I wanted them to know that it's, it's not really the case. That there's an invisible form of prejudice that happens in our community around the fact that there are not enough homes for all the people who want to live here. And that every effort to build more homes for the people who want to live here is met by a wave of fierce resistance, most fears by fairly wealthy property owners who already live inside the city, and who just don't want, quote those people to be living near them.
CC: Do you want to be more specific? It's not just all wealthy owners.
SM: What's that?
CC: Is it just white, wealthy owners primarily? Or is it across the board, racially?
SM: Well, it's, well, I mean, it's across the board racially. It is, it really is. But it's predominantly white wealthy owners, because predominantly, white folks have been the only folks who've been given the opportunity to accumulate wealth and land ownership here in the city of Ithaca. So, I have no doubt that if there were, you know, a bunch of black property owners in the city that we would also see NIMBY activity from from them as well.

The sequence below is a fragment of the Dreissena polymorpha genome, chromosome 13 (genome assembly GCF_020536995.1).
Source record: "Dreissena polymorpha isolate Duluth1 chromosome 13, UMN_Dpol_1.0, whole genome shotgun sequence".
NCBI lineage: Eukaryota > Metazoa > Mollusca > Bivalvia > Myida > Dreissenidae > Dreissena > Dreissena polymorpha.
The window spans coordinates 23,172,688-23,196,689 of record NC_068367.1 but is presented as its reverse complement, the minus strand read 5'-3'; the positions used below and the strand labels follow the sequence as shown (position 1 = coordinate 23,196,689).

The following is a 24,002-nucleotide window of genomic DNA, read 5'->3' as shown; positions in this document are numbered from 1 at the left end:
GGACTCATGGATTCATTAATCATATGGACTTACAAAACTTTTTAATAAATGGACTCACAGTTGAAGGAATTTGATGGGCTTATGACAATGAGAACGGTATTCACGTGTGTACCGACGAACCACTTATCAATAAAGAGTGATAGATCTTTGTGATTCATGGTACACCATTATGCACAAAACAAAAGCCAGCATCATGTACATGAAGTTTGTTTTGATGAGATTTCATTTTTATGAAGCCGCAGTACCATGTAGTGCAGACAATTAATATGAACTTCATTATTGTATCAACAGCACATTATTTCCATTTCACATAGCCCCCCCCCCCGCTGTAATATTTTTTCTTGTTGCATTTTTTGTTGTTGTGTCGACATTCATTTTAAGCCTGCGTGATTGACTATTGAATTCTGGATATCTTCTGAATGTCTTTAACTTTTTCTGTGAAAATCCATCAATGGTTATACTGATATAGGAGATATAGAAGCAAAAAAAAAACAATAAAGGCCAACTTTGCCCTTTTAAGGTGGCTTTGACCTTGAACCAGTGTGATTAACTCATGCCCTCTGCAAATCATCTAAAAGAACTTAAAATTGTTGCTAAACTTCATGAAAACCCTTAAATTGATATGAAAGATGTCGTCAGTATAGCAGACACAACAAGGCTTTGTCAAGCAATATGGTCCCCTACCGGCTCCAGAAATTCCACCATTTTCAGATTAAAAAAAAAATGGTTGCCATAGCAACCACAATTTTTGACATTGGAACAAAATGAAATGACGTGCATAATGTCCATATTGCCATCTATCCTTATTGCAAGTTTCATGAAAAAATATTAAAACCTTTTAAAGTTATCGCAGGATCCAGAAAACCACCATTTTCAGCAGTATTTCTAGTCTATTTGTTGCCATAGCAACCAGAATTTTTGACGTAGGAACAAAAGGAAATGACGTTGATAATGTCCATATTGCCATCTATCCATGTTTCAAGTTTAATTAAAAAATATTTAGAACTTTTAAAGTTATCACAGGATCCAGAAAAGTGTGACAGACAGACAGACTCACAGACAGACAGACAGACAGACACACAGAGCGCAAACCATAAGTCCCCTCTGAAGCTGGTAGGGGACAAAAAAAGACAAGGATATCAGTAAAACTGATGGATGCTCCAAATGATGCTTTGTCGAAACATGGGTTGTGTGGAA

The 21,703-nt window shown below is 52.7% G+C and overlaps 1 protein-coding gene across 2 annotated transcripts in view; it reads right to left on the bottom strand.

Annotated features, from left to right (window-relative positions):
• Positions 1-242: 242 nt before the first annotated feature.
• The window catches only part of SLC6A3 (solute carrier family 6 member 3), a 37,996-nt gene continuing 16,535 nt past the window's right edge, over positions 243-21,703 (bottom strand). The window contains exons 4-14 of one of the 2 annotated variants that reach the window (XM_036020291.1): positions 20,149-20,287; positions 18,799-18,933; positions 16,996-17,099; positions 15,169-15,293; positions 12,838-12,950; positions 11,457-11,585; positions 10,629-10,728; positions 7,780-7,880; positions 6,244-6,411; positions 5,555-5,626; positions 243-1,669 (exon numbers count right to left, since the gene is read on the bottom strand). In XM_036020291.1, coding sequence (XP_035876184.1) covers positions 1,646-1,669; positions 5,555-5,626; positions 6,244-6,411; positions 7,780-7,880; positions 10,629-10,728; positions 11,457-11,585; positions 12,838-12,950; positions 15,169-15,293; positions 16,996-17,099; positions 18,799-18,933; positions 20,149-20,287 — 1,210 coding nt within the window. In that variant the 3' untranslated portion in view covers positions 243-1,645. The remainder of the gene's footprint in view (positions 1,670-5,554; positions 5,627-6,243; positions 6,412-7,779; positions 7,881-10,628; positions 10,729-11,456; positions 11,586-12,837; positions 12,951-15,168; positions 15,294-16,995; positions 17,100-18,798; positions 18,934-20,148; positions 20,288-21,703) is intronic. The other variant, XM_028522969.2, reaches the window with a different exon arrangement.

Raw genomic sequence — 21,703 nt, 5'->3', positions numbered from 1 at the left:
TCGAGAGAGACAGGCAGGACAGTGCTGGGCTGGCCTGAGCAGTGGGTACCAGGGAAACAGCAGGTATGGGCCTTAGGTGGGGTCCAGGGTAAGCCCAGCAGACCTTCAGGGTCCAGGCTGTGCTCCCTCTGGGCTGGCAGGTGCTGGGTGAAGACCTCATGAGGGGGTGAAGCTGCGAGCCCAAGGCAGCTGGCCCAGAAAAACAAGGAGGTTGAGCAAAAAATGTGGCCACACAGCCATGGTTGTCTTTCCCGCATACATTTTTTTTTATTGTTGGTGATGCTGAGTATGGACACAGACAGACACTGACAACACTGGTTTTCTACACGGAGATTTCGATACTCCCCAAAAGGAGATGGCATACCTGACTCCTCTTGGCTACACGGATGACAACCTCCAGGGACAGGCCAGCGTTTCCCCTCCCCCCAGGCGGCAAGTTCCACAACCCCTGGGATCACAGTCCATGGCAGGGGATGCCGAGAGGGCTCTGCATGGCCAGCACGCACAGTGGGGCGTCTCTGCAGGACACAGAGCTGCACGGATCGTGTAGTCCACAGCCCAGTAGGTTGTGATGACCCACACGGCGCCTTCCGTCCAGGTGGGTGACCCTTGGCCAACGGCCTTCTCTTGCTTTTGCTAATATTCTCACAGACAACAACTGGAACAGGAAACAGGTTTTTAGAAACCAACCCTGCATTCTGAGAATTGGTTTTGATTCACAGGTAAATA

But, it's, it is, it can be disheartening to, you know, I've spent the last 12 years in some capacity and other inside City Hall. And always, always, always, the room is packed with people who say, "This is too much, you know, we're not against, you understand, we're not against affordable housing, but worried about the character of the neighborhood." Wink wink, you know, what does "character of the neighborhood "mean?
And always, there's nobody there to stand up for the people who are invisible, the people who would be living in those projects. And what that means is that we really need people who can be allies who won't be living in that housing. You know, people like that the great, you know, the 40 or 50 folks who are willing to show up at the D.A.'s office and in the city Council meeting, at the city court. It would be great to have them start circling those planning board meetings on their agenda, too.
CC: I want to thank you, Mayor Svante Myrick.
SM: Thank you so much.